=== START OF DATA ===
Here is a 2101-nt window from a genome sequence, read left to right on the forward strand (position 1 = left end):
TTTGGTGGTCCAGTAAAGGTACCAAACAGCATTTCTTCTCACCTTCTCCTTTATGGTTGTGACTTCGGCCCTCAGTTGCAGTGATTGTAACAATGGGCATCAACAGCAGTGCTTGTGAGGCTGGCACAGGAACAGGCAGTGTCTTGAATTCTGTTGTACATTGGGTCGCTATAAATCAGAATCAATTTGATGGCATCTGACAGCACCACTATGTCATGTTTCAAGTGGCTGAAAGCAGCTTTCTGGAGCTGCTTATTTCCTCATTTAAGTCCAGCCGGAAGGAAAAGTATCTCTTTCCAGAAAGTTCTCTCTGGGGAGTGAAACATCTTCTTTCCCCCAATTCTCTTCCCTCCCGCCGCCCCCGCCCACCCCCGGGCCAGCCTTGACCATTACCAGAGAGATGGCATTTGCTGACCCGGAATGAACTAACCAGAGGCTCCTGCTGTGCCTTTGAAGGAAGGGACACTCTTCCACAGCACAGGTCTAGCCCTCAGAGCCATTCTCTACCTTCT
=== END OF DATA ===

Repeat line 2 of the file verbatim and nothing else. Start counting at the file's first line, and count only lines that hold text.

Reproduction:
TTTGGTGGTCCAGTAAAGGTACCAAACAGCATTTCTTCTCACCTTCTCCTTTATGGTTGTGACTTCGGCCCTCAGTTGCAGTGATTGTAACAATGGGCATCAACAGCAGTGCTTGTGAGGCTGGCACAGGAACAGGCAGTGTCTTGAATTCTGTTGTACATTGGGTCGCTATAAATCAGAATCAATTTGATGGCATCTGACAGCACCACTATGTCATGTTTCAAGTGGCTGAAAGCAGCTTTCTGGAGCTGCTTATTTCCTCATTTAAGTCCAGCCGGAAGGAAAAGTATCTCTTTCCAGAAAGTTCTCTCTGGGGAGTGAAACATCTTCTTTCCCCCAATTCTCTTCCCTCCCGCCGCCCCCGCCCACCCCCGGGCCAGCCTTGACCATTACCAGAGAGATGGCATTTGCTGACCCGGAATGAACTAACCAGAGGCTCCTGCTGTGCCTTTGAAGGAAGGGACACTCTTCCACAGCACAGGTCTAGCCCTCAGAGCCATTCTCTACCTTCT